HomeOpinionRemembering victims of Zimbabwe's failed operations

Remembering victims of Zimbabwe’s failed operations

By Cde Pfepferere



WHEN we were young and growing up, going into hospital for surgery (an operation) no matter how minor, was always considered a serious undertaking.
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Then, hospitals were places where people went to be treated and not to die as is the case these days.


We were often told that if someone was undergoing an operation they had to be put to sleep (anaesthetised) and that waking up was not guaranteed.


We were also told that forms had to be signed by those being operated on, or their lawful representatives so that in the event that they decided to proceed and meet their creator, no fingers would be pointed. In short, an operation was a response to a crisis, and often a last resort response.


I have been having this disconcerting sense of déjà vu on the first anniversary of Operation Murambatsvina, whether Zimbabwe would wake up from its political slumber. Consistent with most responses to the crises Zimbabwe currently faces, most government reactions are presented as militarist.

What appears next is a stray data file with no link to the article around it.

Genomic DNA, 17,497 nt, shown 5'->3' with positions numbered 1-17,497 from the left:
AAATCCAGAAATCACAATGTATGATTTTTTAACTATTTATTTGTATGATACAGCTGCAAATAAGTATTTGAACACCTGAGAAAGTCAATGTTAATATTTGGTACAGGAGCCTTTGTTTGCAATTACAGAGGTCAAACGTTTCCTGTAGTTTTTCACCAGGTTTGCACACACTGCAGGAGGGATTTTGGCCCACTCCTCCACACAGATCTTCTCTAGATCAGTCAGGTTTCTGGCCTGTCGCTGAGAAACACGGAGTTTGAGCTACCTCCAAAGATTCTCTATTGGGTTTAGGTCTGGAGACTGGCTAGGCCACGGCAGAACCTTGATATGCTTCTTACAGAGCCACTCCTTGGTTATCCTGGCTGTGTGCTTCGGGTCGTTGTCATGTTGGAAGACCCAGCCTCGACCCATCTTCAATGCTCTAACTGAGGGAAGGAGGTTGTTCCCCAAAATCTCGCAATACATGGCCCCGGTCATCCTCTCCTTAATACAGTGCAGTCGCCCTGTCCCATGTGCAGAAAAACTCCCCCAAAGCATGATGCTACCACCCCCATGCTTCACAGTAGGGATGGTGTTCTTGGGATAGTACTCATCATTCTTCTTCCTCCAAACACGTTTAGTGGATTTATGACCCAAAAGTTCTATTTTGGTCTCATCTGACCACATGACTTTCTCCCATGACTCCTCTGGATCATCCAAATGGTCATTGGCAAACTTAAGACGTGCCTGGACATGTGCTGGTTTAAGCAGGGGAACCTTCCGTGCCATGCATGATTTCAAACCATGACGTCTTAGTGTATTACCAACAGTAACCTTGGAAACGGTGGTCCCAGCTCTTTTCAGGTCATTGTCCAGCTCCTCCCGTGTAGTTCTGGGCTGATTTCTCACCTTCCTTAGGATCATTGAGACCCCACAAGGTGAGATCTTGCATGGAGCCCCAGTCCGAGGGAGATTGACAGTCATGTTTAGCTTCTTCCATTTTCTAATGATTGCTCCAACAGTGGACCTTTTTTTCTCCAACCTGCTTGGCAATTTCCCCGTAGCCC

It is the military mindset that has seen the implementation of disastrous operations such as Murambatsvina, Garikai, Taguta, etc over the course of last year. Contrary to what our current political leadership would like us to believe, that their politics and ideologies were influenced by their past military prowess, only a handful of them were ever involved in actual military undertakings, especially the top brass. The tragedy that we face today is that we are being served unworkable military solutions to problems that are of a socio-economic and political nature by folks who have never been to the frontline, and can hardly tell the barrel from the butt.


The majority of those that have authentic revolutionary and military credentials either perished heroically fighting for their motherland, have been totally marginalised from political decision-making, or have moved on and are doing something productive in life. What Zimbabwe has had to go through in the past year is similar to a very sick patient who has repeatedly come under the surgical knife of the same unqualified doctor. Not only is the doctor unqualified, but he/she is lying that he/she has the requisite qualifications to perform such an operation, knowing fully well that they never as much as seen the door of a medical school.


The author is a Johannesburg-based human rights lawyer and has used a pseudonym in honour of a freedom fighter killed at St Augustine’s Mission School in 1979.

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